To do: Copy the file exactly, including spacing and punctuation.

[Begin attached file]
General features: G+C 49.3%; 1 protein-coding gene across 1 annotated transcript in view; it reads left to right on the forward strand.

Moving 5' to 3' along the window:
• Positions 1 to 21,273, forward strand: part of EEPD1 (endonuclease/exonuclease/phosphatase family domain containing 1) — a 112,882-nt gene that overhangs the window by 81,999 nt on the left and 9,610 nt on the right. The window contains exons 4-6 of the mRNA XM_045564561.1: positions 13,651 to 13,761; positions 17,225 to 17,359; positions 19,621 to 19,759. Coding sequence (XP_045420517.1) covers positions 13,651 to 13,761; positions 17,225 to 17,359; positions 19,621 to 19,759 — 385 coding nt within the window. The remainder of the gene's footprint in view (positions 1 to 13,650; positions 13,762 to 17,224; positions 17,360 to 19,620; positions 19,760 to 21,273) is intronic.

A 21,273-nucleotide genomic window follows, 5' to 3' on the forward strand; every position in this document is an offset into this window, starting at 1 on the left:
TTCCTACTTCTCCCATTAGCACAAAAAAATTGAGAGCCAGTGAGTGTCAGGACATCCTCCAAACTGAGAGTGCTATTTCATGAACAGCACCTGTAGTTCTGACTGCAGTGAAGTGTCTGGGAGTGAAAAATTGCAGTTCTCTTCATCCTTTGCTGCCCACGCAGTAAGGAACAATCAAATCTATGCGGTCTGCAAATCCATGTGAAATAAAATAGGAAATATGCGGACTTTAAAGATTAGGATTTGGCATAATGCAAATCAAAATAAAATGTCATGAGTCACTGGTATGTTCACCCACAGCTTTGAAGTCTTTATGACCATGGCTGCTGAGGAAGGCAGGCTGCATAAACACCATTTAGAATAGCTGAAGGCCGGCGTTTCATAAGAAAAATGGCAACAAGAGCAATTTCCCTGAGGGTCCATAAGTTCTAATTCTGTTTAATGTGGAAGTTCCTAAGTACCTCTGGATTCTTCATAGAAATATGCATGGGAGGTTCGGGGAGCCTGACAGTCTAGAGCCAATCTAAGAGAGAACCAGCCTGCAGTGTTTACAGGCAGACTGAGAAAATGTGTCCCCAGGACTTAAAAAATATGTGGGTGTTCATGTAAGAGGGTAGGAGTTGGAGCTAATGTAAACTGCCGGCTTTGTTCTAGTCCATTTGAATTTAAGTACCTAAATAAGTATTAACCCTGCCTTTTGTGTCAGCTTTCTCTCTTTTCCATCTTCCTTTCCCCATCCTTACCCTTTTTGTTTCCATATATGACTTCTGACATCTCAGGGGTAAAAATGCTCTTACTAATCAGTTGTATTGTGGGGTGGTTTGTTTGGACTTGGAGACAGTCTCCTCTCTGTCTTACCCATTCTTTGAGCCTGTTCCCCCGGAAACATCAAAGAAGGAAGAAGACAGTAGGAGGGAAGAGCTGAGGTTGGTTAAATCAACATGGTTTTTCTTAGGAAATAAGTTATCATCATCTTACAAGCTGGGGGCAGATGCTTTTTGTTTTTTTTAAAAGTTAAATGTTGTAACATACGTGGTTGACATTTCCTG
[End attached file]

General features: G+C 49.3%; 1 protein-coding gene across 1 annotated transcript in view; it reads left to right on the forward strand.

Moving 5' to 3' along the window:
• Positions 1 to 21,273, forward strand: part of EEPD1 (endonuclease/exonuclease/phosphatase family domain containing 1) — a 112,882-nt gene that overhangs the window by 81,999 nt on the left and 9,610 nt on the right. The window contains exons 4-6 of the mRNA XM_045564561.1: positions 13,651 to 13,761; positions 17,225 to 17,359; positions 19,621 to 19,759. Coding sequence (XP_045420517.1) covers positions 13,651 to 13,761; positions 17,225 to 17,359; positions 19,621 to 19,759 — 385 coding nt within the window. The remainder of the gene's footprint in view (positions 1 to 13,650; positions 13,762 to 17,224; positions 17,360 to 19,620; positions 19,760 to 21,273) is intronic.

A 21,273-nucleotide genomic window follows, 5' to 3' on the forward strand; every position in this document is an offset into this window, starting at 1 on the left:
TTCCTACTTCTCCCATTAGCACAAAAAAATTGAGAGCCAGTGAGTGTCAGGACATCCTCCAAACTGAGAGTGCTATTTCATGAACAGCACCTGTAGTTCTGACTGCAGTGAAGTGTCTGGGAGTGAAAAATTGCAGTTCTCTTCATCCTTTGCTGCCCACGCAGTAAGGAACAATCAAATCTATGCGGTCTGCAAATCCATGTGAAATAAAATAGGAAATATGCGGACTTTAAAGATTAGGATTTGGCATAATGCAAATCAAAATAAAATGTCATGAGTCACTGGTATGTTCACCCACAGCTTTGAAGTCTTTATGACCATGGCTGCTGAGGAAGGCAGGCTGCATAAACACCATTTAGAATAGCTGAAGGCCGGCGTTTCATAAGAAAAATGGCAACAAGAGCAATTTCCCTGAGGGTCCATAAGTTCTAATTCTGTTTAATGTGGAAGTTCCTAAGTACCTCTGGATTCTTCATAGAAATATGCATGGGAGGTTCGGGGAGCCTGACAGTCTAGAGCCAATCTAAGAGAGAACCAGCCTGCAGTGTTTACAGGCAGACTGAGAAAATGTGTCCCCAGGACTTAAAAAATATGTGGGTGTTCATGTAAGAGGGTAGGAGTTGGAGCTAATGTAAACTGCCGGCTTTGTTCTAGTCCATTTGAATTTAAGTACCTAAATAAGTATTAACCCTGCCTTTTGTGTCAGCTTTCTCTCTTTTCCATCTTCCTTTCCCCATCCTTACCCTTTTTGTTTCCATATATGACTTCTGACATCTCAGGGGTAAAAATGCTCTTACTAATCAGTTGTATTGTGGGGTGGTTTGTTTGGACTTGGAGACAGTCTCCTCTCTGTCTTACCCATTCTTTGAGCCTGTTCCCCCGGAAACATCAAAGAAGGAAGAAGACAGTAGGAGGGAAGAGCTGAGGTTGGTTAAATCAACATGGTTTTTCTTAGGAAATAAGTTATCATCATCTTACAAGCTGGGGGCAGATGCTTTTTGTTTTTTTTAAAAGTTAAATGTTGTAACATACGTGGTTGACATTTCCTG